Reserved Instances recurring fixed price
The On Demand / Pay per Use is the pricing model most used and it doesn't oblige the client to commit in the long run, as the price is calculated on a (generally) hourly and resource-consumption basis.

To the recurring fixed price pricing family, another model belongs to, the reserved Instances model: this model is dedicated to the Enterprise world, which demands guaranteed and constant through time resource for long contractual periods.

In this case the client commits to pay for the service for the whole duration of the contract at a fixed monthly fee, while the provider commits to create a cloud server with guaranteed resources (CPU, RAM, disk I/O) that offer the certainty and tranquillity of having the same performances for the whole duration of the contract.

This kind of offer is the one the offer the client the best guarantees of proper functioning of the cloud server.

Whom is addressed to:
Production environments, Management, infrastructural Servers, Web Servers, Mail Servers, In general, server in stable Business situation.

NOTE: Difference between Allocating and Reserving.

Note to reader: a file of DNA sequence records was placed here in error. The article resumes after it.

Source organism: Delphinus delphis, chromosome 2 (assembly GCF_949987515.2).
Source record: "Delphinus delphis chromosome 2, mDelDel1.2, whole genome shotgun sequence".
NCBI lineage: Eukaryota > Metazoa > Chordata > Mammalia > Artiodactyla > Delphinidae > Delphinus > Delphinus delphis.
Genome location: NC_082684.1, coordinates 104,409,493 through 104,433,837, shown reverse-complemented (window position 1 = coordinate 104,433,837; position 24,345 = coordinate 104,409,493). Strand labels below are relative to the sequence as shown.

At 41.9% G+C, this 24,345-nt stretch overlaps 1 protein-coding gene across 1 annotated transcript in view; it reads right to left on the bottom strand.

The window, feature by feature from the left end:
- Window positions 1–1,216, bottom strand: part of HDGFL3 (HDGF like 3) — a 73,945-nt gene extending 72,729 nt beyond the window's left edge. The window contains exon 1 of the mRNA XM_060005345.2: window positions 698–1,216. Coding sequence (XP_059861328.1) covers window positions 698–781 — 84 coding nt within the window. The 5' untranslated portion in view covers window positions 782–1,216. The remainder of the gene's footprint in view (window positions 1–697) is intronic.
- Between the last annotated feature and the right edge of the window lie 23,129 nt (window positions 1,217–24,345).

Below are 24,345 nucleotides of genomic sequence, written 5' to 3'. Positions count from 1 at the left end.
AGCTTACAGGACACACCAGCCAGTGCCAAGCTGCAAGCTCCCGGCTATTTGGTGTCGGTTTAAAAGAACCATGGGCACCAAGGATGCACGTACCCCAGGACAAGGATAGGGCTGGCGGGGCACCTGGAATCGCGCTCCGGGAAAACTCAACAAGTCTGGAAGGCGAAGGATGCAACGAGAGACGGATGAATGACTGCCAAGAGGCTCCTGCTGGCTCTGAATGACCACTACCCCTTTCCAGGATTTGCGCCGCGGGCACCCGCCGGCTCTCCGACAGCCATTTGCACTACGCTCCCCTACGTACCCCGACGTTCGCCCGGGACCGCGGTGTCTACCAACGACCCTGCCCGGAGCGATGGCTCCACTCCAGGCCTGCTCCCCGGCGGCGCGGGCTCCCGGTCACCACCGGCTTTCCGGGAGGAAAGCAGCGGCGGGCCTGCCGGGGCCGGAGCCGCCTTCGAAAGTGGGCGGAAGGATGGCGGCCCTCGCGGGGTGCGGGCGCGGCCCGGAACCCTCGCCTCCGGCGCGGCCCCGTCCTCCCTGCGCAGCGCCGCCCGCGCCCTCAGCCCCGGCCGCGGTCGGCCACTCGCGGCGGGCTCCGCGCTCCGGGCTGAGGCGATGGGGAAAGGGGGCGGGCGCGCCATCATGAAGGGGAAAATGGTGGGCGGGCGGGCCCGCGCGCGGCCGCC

The two pricing models, Recurrent Fixed Price and Instance Reserved Recurring Fixed Price, may seem identical at first sight. But if we look at the terminology used, we can note that in the first case we deal with an allocation of the resources, while in the second case we deal with reserved resources.
Allocating means to divide "assets" among various parts.

Reserving means to address an "asset" exclusively to a specific part.
To speak clearer, it's like booking a flight reservaton. If the we book a seat in First Class or Business Class, it is reserved: there is no chance of overbooking or other unpleasant situations.

In all the other cases, instead, the reservation (Allocation) is took into account but there is no guarantee of a sitting seat.